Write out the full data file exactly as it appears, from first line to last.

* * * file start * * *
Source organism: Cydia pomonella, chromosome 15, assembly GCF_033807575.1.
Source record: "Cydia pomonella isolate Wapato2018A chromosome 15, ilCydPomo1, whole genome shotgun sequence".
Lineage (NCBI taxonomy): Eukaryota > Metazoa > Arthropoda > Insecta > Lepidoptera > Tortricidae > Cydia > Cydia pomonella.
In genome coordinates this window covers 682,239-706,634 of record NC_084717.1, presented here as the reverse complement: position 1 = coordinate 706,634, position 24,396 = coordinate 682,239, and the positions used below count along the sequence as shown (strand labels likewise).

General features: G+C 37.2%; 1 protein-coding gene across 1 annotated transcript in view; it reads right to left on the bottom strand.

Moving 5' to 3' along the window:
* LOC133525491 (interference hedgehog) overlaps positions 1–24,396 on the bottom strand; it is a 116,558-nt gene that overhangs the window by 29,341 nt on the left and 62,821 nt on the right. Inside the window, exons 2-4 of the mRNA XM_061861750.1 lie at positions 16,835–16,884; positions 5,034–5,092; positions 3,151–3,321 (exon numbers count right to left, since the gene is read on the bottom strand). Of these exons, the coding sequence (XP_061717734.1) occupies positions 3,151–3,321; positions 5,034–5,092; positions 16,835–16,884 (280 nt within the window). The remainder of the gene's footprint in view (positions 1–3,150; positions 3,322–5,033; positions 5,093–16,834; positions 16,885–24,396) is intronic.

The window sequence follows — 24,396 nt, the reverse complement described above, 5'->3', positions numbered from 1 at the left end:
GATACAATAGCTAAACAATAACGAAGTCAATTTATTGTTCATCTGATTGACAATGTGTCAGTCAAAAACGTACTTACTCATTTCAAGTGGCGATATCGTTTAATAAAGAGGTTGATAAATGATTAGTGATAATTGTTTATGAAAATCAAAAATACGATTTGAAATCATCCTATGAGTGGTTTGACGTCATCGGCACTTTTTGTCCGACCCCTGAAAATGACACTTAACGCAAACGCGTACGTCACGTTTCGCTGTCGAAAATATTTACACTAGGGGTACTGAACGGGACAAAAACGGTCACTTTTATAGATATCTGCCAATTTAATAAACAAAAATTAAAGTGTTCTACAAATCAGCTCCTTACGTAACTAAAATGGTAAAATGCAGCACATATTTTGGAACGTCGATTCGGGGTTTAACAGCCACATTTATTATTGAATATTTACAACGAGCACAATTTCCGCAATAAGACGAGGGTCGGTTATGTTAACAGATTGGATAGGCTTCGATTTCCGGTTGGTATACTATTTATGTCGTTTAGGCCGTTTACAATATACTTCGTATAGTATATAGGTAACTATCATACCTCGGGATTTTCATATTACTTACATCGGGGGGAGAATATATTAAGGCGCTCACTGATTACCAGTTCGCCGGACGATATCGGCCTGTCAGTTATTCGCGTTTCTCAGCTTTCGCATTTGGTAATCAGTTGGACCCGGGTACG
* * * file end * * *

Source organism: Cydia pomonella, chromosome 15, assembly GCF_033807575.1.
Source record: "Cydia pomonella isolate Wapato2018A chromosome 15, ilCydPomo1, whole genome shotgun sequence".
Lineage (NCBI taxonomy): Eukaryota > Metazoa > Arthropoda > Insecta > Lepidoptera > Tortricidae > Cydia > Cydia pomonella.
In genome coordinates this window covers 682,239-706,634 of record NC_084717.1, presented here as the reverse complement: position 1 = coordinate 706,634, position 24,396 = coordinate 682,239, and the positions used below count along the sequence as shown (strand labels likewise).

General features: G+C 37.2%; 1 protein-coding gene across 1 annotated transcript in view; it reads right to left on the bottom strand.

Moving 5' to 3' along the window:
* LOC133525491 (interference hedgehog) overlaps positions 1–24,396 on the bottom strand; it is a 116,558-nt gene that overhangs the window by 29,341 nt on the left and 62,821 nt on the right. Inside the window, exons 2-4 of the mRNA XM_061861750.1 lie at positions 16,835–16,884; positions 5,034–5,092; positions 3,151–3,321 (exon numbers count right to left, since the gene is read on the bottom strand). Of these exons, the coding sequence (XP_061717734.1) occupies positions 3,151–3,321; positions 5,034–5,092; positions 16,835–16,884 (280 nt within the window). The remainder of the gene's footprint in view (positions 1–3,150; positions 3,322–5,033; positions 5,093–16,834; positions 16,885–24,396) is intronic.

The window sequence follows — 24,396 nt, the reverse complement described above, 5'->3', positions numbered from 1 at the left end:
GATACAATAGCTAAACAATAACGAAGTCAATTTATTGTTCATCTGATTGACAATGTGTCAGTCAAAAACGTACTTACTCATTTCAAGTGGCGATATCGTTTAATAAAGAGGTTGATAAATGATTAGTGATAATTGTTTATGAAAATCAAAAATACGATTTGAAATCATCCTATGAGTGGTTTGACGTCATCGGCACTTTTTGTCCGACCCCTGAAAATGACACTTAACGCAAACGCGTACGTCACGTTTCGCTGTCGAAAATATTTACACTAGGGGTACTGAACGGGACAAAAACGGTCACTTTTATAGATATCTGCCAATTTAATAAACAAAAATTAAAGTGTTCTACAAATCAGCTCCTTACGTAACTAAAATGGTAAAATGCAGCACATATTTTGGAACGTCGATTCGGGGTTTAACAGCCACATTTATTATTGAATATTTACAACGAGCACAATTTCCGCAATAAGACGAGGGTCGGTTATGTTAACAGATTGGATAGGCTTCGATTTCCGGTTGGTATACTATTTATGTCGTTTAGGCCGTTTACAATATACTTCGTATAGTATATAGGTAACTATCATACCTCGGGATTTTCATATTACTTACATCGGGGGGAGAATATATTAAGGCGCTCACTGATTACCAGTTCGCCGGACGATATCGGCCTGTCAGTTATTCGCGTTTCTCAGCTTTCGCATTTGGTAATCAGTTGGACCCGGGTACG